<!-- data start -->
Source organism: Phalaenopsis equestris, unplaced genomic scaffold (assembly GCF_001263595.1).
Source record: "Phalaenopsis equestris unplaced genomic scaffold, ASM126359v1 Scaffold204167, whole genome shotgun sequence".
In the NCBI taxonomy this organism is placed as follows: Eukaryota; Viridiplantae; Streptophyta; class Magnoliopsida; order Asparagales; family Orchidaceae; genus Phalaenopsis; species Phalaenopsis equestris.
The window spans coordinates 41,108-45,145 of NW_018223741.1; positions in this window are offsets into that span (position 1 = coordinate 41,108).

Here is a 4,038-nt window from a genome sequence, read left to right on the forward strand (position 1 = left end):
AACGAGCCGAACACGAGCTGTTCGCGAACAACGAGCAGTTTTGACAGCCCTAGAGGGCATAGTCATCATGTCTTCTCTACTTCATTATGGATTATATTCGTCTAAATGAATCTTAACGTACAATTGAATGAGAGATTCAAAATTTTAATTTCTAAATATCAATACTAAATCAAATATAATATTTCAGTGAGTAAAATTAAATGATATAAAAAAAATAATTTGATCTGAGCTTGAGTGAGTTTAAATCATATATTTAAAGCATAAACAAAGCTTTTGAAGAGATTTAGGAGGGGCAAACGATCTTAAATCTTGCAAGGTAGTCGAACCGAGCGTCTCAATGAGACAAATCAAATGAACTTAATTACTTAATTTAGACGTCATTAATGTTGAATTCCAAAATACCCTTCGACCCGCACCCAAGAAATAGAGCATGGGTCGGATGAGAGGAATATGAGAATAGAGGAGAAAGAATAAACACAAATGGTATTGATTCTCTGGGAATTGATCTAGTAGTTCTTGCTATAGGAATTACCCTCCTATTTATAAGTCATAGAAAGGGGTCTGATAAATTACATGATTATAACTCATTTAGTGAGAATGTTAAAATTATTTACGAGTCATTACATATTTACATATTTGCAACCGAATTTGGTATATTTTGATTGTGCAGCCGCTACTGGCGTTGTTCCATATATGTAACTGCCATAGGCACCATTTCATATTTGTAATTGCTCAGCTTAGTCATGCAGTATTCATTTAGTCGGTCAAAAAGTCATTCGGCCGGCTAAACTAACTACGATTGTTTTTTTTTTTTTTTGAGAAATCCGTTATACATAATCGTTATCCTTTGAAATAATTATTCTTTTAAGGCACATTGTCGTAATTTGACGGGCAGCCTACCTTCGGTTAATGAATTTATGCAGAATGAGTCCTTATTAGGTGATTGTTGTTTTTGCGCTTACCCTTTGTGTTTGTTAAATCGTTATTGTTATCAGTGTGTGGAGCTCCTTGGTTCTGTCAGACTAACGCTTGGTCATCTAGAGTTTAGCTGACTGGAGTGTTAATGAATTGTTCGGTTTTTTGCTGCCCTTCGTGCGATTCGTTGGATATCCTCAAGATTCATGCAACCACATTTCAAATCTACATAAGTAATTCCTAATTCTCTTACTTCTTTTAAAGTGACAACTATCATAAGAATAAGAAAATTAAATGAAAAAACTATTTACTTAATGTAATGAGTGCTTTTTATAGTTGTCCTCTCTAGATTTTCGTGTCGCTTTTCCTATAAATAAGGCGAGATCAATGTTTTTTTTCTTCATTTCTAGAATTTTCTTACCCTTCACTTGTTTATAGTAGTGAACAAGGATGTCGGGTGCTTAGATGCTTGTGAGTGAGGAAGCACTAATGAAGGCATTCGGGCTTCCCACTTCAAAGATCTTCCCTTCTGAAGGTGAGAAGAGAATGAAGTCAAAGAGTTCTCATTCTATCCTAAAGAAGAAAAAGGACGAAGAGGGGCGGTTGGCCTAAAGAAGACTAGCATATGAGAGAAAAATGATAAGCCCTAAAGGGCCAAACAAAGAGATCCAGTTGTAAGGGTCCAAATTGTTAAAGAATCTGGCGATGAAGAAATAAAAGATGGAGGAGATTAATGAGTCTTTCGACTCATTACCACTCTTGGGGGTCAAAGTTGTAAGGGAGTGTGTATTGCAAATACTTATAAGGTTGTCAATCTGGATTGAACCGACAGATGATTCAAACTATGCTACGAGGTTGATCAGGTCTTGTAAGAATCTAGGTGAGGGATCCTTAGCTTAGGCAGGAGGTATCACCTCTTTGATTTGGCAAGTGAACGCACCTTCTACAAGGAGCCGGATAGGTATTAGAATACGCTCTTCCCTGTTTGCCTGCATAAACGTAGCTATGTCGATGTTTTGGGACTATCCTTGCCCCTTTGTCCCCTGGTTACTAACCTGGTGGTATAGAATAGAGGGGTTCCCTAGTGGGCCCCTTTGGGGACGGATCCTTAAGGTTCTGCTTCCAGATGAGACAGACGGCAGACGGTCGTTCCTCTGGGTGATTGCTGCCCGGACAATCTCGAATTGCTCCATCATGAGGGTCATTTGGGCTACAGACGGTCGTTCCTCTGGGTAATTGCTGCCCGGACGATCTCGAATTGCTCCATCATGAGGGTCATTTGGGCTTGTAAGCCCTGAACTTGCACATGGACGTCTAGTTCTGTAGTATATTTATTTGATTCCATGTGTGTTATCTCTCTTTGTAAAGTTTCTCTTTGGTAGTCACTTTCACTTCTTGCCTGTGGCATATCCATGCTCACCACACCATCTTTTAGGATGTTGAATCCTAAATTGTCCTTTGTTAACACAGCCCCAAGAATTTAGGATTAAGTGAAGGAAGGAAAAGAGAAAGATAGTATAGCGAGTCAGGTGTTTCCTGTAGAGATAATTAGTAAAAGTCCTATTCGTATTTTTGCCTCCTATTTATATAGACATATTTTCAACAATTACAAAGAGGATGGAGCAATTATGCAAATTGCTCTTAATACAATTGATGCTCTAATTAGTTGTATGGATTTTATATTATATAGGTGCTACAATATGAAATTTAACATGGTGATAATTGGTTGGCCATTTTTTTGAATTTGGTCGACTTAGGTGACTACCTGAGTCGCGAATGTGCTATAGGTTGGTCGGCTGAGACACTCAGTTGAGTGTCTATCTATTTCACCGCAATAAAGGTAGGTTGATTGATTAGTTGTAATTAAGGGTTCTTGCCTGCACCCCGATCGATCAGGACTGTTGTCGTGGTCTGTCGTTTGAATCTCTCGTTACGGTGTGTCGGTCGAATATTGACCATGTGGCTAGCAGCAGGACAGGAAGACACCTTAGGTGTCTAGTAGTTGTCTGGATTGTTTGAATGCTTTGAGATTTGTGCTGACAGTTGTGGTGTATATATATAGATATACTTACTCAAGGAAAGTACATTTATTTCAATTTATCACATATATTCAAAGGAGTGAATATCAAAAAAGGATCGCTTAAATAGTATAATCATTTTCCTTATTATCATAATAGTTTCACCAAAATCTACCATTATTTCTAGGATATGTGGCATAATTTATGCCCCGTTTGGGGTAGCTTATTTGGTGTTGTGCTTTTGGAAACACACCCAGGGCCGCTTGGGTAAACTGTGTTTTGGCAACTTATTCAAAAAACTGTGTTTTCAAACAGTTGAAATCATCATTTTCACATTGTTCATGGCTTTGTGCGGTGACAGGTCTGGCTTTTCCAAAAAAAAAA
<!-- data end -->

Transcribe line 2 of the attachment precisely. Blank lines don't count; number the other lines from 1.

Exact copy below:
Source record: "Phalaenopsis equestris unplaced genomic scaffold, ASM126359v1 Scaffold204167, whole genome shotgun sequence".